PRAGUE — Seeking toend years of rancor, PresidentBarack Obama and RussianPresident Dmitry Medvedevon today signed the biggestnuclear arms pact in a gen-eration and envisioned a daywhen they can compromiseon the divisive issue of missiledefense.The new treaty, the first of its kind in two decades andnearly a year in the making,signaled a bold new open-ing in relations between theformer Cold War foes. Bothleaders hoped for more prog-ress on economic matters andpotentially even deeper cuts intheir robust nuclear arsenals,while the Russian presidentstill warned of potential pit-falls ahead.The pact will shrink thelimit of nuclear warheads to1,550 per country over sevenyears. That still allows formutual destruction severaltimes over. But it is intendedto send a strong signal thatRussia and the U.S. — whichbetween them own more than90 percent of the world’snuclear weapons — are seri-ous about disarmament.Obama and Medvedevreaffirmed their commitmentto considering new sanctionsagainst Iran if the Islamicrepublic continues to refuse tosuspend uranium enrichmentand start talks on its nuclearprogram.Medvedev said it’s regret-table that Iran has not respond-ed to many constructive pro-posals the international com-munity has offered, and it’spossible the United NationsSecurity Council will have totake up the issue. And Obamasaid the U.S. will not tolerateany actions by Iran that risk anarms race in the Middle Eastor threaten the credibility of the international community.They spoke after sittingside-by-side in an elegant hallin the Czech Republic capitalcity, signing the nuclear armsdeal that awaits ratification bythe Russian legislature and theU.S. Senate. The White Houselobbying effort on ratificationis under way.The upbeat U.S. presidentsaid he was confident thatDemocrats and Republicanswould ratify the treaty in theSenate, where 67 votes willbe required.“Today is an importantmilestone for nuclear secu-rity and nonproliferation, andfor U.S.-Russia relations,”Obama said. Medvedev hailedthe signing as a historic eventthat would launch a new chap-ter of cooperation between thecountries.Inside the hall, the antici-pated moment came as thetwo presidents picked up theirpens, glanced at each otherand grinned as they signedseveral documents, with aidestransferring the papers backand forth so all would haveboth signatures. When it wasdone, the leaders seemedmomentarily at a loss, withMedvedev flashing a smileand a shrug before they stoodto shake hands.Obama said the treaty setsa foundation for further cutsin nuclear arms.And he pledged moreconversation with Medvedevabout missile defense, whichremains a sticky issue betweenthe countries as the U.S. movesahead with plans it calls nothreat to Russia. Obama saidthe missile defense systemenvisioned is not aimed atchanging the “strategic bal-ance” with Russia but ratheras a way to counter launchesfrom other countries.Medvedev said he wasoptimistic about reaching acompromise on the matter.As for talks about evendeeper cuts in nuclear weap-onry, the aim would be to dis-cuss, for the first time, cuts inshort-range U.S. and Russiannuclear weapons as well asweapons held in reserve andin storage.Beyond slashing nucleararsenals, the U.S. sees “NewSTART” as a key part of efforts to “reset” ties withRussia, badly strained underthe Bush administration, andengage Moscow more in deal-ing with global challenges,including the nuclear arsenalof North Korea and nuclearambitions of Iran.The new pact is only partof the Obama administra-tion’s new nuclear strategy.It was signed only days afterthe White House announced afundamental shift in its policyon the use of nuclear weap-ons, calling the acquisition of atomic arms by terrorists orrogue states a worse menacethan the Cold War threat of mutual annihilation.Other U.S. nuclear initia-tives will follow the Praguesigning. Leaders from morethan 40 countries will gath-er in Washington next weekto discuss improvements insecuring nuclear arsenals.The White House plans tolead calls for disarmament inMay at the United Nationsduring an international con-ference on strengthening theNuclear Non-ProliferationTreaty.The treaty signed today isthe most significant nuclear dis-armament pact in a generation,and Medvedev has lauded it as“an important step” in disarma-ment and arms control efforts.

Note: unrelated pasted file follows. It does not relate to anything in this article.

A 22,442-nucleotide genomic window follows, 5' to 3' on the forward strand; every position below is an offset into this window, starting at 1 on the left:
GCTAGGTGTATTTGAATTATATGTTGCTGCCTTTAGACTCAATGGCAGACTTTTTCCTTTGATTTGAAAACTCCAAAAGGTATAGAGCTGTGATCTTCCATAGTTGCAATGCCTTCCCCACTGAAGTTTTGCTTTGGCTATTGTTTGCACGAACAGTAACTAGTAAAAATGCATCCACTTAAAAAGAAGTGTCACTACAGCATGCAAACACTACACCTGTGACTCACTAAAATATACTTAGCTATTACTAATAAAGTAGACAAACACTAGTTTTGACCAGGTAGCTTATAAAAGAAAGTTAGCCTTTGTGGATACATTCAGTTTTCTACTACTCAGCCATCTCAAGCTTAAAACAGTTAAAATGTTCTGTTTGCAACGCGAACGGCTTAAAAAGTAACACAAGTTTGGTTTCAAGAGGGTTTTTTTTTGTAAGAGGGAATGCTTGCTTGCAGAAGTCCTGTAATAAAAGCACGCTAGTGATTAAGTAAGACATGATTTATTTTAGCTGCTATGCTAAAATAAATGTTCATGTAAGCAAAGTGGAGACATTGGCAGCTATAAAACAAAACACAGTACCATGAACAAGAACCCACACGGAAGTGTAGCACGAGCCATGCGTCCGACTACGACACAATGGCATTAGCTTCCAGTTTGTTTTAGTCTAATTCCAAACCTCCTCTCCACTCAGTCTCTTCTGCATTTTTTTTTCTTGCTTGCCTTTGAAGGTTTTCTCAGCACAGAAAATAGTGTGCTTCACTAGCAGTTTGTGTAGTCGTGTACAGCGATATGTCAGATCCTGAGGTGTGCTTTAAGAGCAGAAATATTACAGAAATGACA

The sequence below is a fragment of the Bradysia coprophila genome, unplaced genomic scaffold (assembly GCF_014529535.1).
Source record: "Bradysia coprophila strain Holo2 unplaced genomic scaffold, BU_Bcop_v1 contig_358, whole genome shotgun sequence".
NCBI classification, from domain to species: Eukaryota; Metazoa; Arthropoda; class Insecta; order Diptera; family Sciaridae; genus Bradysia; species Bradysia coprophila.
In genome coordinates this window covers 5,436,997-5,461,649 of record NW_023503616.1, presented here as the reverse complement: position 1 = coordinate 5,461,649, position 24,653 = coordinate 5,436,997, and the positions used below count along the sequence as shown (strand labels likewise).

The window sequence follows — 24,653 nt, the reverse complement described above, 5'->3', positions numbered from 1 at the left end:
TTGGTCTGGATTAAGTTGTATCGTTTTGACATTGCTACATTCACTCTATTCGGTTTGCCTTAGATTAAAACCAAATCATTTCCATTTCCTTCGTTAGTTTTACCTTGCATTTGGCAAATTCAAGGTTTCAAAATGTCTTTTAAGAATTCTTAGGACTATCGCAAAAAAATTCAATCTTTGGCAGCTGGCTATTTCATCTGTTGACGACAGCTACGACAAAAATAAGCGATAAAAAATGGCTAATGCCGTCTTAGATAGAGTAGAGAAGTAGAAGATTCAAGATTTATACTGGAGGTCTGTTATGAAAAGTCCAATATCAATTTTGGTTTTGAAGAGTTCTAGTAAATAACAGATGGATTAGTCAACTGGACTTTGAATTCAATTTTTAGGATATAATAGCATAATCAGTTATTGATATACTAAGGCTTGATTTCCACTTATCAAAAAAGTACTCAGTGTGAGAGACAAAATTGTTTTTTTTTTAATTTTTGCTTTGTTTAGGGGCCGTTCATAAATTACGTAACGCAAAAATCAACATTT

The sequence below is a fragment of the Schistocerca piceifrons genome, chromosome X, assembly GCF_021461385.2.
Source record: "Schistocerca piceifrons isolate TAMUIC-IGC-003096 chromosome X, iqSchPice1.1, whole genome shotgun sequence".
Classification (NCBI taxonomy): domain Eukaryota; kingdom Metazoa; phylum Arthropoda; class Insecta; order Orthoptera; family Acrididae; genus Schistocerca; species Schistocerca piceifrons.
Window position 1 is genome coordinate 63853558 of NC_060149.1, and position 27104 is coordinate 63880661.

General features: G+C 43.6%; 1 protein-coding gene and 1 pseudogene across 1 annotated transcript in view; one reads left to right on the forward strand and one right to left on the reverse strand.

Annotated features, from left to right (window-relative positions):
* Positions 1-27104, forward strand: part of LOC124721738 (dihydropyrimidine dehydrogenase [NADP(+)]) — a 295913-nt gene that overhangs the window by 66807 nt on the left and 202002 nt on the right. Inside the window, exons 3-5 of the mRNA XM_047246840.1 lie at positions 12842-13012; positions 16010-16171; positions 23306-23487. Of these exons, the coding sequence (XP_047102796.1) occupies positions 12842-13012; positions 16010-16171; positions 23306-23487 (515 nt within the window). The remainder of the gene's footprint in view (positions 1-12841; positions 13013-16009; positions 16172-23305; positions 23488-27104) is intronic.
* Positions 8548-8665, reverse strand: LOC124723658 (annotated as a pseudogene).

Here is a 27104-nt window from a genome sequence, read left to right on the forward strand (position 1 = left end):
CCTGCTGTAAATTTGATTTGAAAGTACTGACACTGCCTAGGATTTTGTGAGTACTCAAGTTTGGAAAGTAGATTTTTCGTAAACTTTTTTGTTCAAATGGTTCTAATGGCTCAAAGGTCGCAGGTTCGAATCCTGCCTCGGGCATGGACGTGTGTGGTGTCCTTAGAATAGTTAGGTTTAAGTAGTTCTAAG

By BrADLeY BrooKsth Acad P